Here we will do our best for eleven year old Lucy, the love of your life and the apple of your eye.

And now we move round to the secondary department.
Yes, isn’t it busy! Oh yes, the canteen is the hub. Too noisy? No, no. There’s nothing teenagers like more than this type of environment.
Supervision? Well, a couple of teachers do lunch duty and the older pupils look out for the younger ones.

Yes, classrooms do look a lot like they did when we were at school, don’t they? All facing the front! All doing as they are told! You remember being taught by Mrs Reece? No, I bet you never answered her back! It never did you any harm though, did it?

Yes, thirty-three thirteen year olds!! In one room. All those hormones and sensitive, imaginative, rebellious teenage brains! Yes, it takes a lot of skill but our teachers are very experienced and our results are fantastic!

Here we will do our best for fourteen year old Lucy, the love of your life and the apple of your eye.

 

And finally to our most senior class. Oh, no teacher in the room here. We must have needed to put him with a junior class due to staff shortages today.

Luckily they are all excellent at independent study, though. We encourage them to be so from an early age.

Lucy, tell our guest what you are working on there. French? Excellent. And you are going to study it at university? Brilliant.

You think you know this lady from somewhere?
You live in the same house?
Breakfast and dinner and the odd weekend outing?
But she gave you away to the care of someone else when you were three?

I see.
Well, Mrs Leader. The end of our tour for today.

I do hope you will choose us.”

 

Let’s be honest.
What are we doing?
One adult in a room caring for 20, 30, 33 of those most precious things?

Caring.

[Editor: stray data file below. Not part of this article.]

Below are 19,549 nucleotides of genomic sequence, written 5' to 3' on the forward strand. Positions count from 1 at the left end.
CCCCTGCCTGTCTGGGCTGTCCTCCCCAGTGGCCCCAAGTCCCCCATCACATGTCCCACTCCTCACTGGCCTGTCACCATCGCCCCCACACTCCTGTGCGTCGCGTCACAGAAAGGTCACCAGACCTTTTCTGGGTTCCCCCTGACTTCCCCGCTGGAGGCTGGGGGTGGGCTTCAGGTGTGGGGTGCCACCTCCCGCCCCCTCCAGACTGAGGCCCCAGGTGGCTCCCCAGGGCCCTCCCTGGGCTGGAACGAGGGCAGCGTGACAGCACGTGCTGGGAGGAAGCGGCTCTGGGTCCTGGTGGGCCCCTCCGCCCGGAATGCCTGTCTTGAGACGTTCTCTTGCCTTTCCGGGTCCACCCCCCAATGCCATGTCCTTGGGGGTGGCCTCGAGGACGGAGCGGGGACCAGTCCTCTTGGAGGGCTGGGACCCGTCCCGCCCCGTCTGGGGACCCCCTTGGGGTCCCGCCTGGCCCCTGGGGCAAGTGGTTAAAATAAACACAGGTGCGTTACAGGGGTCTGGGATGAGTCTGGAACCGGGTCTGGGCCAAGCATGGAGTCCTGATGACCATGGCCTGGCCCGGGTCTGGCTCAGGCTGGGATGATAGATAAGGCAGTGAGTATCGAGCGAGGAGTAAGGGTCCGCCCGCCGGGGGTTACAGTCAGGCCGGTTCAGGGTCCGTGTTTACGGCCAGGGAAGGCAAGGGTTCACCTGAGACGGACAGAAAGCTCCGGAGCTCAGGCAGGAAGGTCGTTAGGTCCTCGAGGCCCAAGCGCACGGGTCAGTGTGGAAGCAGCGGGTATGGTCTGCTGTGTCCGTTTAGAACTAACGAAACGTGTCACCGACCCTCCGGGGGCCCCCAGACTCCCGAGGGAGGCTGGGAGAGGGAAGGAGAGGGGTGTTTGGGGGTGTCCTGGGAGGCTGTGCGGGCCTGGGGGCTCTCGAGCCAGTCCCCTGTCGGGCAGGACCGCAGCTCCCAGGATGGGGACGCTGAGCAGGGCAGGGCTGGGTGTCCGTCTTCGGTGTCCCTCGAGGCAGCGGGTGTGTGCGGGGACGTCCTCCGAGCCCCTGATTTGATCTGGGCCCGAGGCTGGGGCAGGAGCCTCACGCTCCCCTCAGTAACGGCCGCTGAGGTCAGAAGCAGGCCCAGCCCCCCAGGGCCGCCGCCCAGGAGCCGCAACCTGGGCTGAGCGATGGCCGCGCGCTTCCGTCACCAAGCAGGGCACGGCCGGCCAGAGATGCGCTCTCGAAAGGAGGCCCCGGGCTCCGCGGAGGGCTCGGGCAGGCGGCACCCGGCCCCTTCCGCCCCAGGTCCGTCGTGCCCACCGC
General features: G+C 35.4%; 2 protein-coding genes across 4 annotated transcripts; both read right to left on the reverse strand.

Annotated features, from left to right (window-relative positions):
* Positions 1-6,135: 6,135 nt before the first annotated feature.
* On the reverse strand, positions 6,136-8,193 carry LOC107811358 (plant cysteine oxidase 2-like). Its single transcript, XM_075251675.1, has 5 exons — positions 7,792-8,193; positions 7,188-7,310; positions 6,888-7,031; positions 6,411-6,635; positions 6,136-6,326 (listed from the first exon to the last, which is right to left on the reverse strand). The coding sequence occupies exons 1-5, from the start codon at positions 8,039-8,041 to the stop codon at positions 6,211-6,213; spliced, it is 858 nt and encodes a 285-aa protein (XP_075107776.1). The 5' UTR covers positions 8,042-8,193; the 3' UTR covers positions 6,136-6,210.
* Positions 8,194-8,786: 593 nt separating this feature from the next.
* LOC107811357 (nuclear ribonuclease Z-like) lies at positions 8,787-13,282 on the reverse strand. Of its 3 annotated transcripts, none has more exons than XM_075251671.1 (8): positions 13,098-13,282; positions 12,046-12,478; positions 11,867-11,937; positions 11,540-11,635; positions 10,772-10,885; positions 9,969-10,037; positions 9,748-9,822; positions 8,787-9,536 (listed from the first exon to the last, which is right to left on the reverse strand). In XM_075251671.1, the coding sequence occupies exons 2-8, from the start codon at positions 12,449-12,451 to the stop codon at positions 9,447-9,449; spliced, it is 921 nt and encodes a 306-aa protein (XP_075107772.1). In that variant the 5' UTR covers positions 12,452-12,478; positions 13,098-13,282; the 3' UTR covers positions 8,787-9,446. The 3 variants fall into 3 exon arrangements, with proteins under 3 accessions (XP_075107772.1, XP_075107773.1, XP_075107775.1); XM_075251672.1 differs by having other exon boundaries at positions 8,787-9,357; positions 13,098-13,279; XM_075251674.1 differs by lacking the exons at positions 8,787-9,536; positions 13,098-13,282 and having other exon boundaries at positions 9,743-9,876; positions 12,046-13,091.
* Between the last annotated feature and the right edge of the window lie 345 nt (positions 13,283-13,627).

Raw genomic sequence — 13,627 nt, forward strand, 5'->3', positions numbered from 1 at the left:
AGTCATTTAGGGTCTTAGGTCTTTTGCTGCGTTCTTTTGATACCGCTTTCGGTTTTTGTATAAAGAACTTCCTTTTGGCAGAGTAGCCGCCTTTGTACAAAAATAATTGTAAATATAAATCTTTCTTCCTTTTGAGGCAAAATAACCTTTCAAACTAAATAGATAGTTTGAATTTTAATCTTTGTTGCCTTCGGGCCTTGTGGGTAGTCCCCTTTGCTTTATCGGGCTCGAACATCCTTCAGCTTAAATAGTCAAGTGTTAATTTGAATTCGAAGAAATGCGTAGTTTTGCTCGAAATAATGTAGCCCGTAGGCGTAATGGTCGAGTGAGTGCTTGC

Top of my list of values as a school leader. But maybe not compatible with a system that pretends it is about something else?

 

 


Pushing some more thoughts⤴

from @ ammienoot.com

Reading Time: 2 minutes

I’ve been dipping in and out of the livestream and Twitter feed for the Pushing HE conference, and there’s a few thoughts that I don’t want to lose – they’re probably very ill-informed and random. Apologies in advance.

Digital skills. The NGDLE talks about Universal Design – technology so easy to use that it’s intuitive. Tony Bates talked about the extent to which we can help colleagues to change and helping them solve problems. Investing in digital skills is the glue in here, because even the most intuitive tools on their own aren’t going to work. Whatever ‘Digital Skills’ means, it probably doesn’t mean building more IT. What looks cool to us (tools! pop-up!) looks like work / administration to many of our academic colleagues. This is a problem.

Technology as tools. How do we push beyond a deterministic view of technology as a set of tools and get to the heart of how teacher agency can be inscribed into / onto technology. Values are key, as is ownership / control of the development of IT. This is the fundamental challenge and maybe why we keep going round and round in interative loops on the technology and why the metaphors don’t change? We keep talking about the “what” of the technology.

TEL wealth gap. I’ve thought about this a few times and failed to expand the metaphor. Sketching it out, it goes like this: There is a tipping point at which the wealth gap in society between the rich and the rest of us is so wide that it becomes pyschologically insurmountable. The Thatcherite thinking that allows the rich to get richer as an aspirational activity is the heart of this. To what extent does “innovation” and concepts like the NGDLE appear to many of our colleagues be an insurmountable gap? Perhaps what is do-able in terms of ‘getting there’ is working on (a) ensuring that the gap between innovators and the rest of us doesn’t get too wide (b) we keep the whole train moving – the long tail doesn’t get longer. We should aim high for sure, but do we need some reasonable measure of progress to keep us sane?

Using compliance activities to have conversations about data. I’m already negotiating GDPR compliant contracts, trying out Privacy Impact Assessments, writing GDPR compliant Privacy Statements. I need to think more about how to turn this into something I can work with further.